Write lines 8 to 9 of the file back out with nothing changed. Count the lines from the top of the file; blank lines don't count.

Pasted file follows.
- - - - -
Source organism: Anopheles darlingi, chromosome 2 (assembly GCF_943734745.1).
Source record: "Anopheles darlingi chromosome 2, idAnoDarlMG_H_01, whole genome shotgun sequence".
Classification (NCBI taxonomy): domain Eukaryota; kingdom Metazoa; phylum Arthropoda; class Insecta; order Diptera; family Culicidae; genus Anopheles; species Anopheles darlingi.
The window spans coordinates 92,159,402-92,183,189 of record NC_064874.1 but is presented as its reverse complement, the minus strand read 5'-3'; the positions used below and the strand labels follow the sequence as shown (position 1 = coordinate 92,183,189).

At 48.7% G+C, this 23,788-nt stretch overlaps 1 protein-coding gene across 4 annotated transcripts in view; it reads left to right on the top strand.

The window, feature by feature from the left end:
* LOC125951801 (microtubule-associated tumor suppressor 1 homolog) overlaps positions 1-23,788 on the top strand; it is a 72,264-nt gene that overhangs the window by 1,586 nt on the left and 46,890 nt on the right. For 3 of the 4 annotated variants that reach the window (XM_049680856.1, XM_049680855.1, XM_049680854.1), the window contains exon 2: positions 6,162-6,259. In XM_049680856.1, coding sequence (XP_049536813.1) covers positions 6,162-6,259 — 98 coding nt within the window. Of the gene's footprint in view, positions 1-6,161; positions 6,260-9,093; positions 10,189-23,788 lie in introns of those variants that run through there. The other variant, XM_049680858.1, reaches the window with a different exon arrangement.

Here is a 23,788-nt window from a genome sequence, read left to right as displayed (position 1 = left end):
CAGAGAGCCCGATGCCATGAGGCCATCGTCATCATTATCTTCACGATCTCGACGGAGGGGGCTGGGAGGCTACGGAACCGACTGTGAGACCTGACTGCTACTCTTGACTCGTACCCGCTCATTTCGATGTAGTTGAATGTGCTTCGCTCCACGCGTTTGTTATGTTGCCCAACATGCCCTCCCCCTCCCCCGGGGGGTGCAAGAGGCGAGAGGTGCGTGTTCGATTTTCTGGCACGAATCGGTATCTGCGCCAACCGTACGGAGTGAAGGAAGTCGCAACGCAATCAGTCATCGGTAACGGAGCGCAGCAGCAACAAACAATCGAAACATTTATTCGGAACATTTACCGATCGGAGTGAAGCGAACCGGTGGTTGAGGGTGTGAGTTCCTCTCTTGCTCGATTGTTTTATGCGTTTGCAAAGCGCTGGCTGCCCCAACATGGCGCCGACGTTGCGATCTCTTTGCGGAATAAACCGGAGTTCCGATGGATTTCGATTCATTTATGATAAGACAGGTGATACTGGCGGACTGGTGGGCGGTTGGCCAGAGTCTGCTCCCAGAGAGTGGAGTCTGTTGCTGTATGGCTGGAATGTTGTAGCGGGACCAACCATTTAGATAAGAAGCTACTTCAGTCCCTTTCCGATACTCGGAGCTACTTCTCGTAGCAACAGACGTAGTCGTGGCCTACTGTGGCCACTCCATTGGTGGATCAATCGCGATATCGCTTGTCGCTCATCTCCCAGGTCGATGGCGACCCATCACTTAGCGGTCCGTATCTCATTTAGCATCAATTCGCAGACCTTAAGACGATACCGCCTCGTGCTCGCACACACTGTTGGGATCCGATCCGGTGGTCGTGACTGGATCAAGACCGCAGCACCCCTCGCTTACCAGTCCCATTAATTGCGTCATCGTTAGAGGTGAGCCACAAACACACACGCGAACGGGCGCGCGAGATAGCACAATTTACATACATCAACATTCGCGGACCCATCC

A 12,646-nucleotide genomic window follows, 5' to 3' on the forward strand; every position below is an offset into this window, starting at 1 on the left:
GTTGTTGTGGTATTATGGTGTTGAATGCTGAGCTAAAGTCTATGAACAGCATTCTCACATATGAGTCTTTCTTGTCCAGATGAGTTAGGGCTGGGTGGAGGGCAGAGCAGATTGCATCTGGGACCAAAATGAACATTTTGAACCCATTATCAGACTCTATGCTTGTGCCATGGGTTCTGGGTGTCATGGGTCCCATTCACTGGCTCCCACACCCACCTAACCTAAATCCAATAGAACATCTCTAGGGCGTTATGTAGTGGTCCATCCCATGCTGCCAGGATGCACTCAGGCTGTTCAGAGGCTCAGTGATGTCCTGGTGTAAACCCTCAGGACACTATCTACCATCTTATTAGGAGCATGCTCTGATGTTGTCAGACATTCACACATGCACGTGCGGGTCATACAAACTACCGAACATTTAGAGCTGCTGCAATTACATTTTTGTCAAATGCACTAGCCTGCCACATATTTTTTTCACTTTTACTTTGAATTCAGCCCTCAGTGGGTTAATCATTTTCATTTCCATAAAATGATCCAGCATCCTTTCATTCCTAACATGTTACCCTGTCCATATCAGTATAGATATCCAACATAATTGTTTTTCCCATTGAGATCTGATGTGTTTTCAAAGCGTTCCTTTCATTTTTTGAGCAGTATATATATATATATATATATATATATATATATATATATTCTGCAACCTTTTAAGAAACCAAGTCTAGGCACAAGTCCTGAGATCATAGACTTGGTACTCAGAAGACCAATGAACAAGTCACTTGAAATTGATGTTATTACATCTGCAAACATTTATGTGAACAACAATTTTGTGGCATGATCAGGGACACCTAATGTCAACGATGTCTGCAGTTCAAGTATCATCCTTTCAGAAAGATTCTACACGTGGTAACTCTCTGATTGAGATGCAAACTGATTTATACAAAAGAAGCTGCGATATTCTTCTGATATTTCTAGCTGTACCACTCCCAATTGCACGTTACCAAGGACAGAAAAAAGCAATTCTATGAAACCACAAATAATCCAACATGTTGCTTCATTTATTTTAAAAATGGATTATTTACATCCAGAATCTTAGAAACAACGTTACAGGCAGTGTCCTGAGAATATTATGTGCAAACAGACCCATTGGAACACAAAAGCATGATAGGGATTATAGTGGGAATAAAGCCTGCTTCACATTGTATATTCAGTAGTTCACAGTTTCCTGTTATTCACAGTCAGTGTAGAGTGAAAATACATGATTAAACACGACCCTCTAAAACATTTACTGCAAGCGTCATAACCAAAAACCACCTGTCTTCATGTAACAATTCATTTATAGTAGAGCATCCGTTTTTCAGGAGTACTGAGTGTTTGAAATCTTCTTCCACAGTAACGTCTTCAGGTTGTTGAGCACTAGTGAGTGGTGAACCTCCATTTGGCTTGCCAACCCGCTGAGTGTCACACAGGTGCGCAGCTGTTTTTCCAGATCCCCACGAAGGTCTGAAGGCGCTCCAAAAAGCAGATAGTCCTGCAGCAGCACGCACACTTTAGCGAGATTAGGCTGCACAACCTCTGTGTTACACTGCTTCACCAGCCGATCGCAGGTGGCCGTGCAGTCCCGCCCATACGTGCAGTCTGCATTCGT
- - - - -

Here is a 23,788-nt window from a genome sequence, read left to right as displayed (position 1 = left end):
CAGAGAGCCCGATGCCATGAGGCCATCGTCATCATTATCTTCACGATCTCGACGGAGGGGGCTGGGAGGCTACGGAACCGACTGTGAGACCTGACTGCTACTCTTGACTCGTACCCGCTCATTTCGATGTAGTTGAATGTGCTTCGCTCCACGCGTTTGTTATGTTGCCCAACATGCCCTCCCCCTCCCCCGGGGGGTGCAAGAGGCGAGAGGTGCGTGTTCGATTTTCTGGCACGAATCGGTATCTGCGCCAACCGTACGGAGTGAAGGAAGTCGCAACGCAATCAGTCATCGGTAACGGAGCGCAGCAGCAACAAACAATCGAAACATTTATTCGGAACATTTACCGATCGGAGTGAAGCGAACCGGTGGTTGAGGGTGTGAGTTCCTCTCTTGCTCGATTGTTTTATGCGTTTGCAAAGCGCTGGCTGCCCCAACATGGCGCCGACGTTGCGATCTCTTTGCGGAATAAACCGGAGTTCCGATGGATTTCGATTCATTTATGATAAGACAGGTGATACTGGCGGACTGGTGGGCGGTTGGCCAGAGTCTGCTCCCAGAGAGTGGAGTCTGTTGCTGTATGGCTGGAATGTTGTAGCGGGACCAACCATTTAGATAAGAAGCTACTTCAGTCCCTTTCCGATACTCGGAGCTACTTCTCGTAGCAACAGACGTAGTCGTGGCCTACTGTGGCCACTCCATTGGTGGATCAATCGCGATATCGCTTGTCGCTCATCTCCCAGGTCGATGGCGACCCATCACTTAGCGGTCCGTATCTCATTTAGCATCAATTCGCAGACCTTAAGACGATACCGCCTCGTGCTCGCACACACTGTTGGGATCCGATCCGGTGGTCGTGACTGGATCAAGACCGCAGCACCCCTCGCTTACCAGTCCCATTAATTGCGTCATCGTTAGAGGTGAGCCACAAACACACACGCGAACGGGCGCGCGAGATAGCACAATTTACATACATCAACATTCGCGGACCCATCC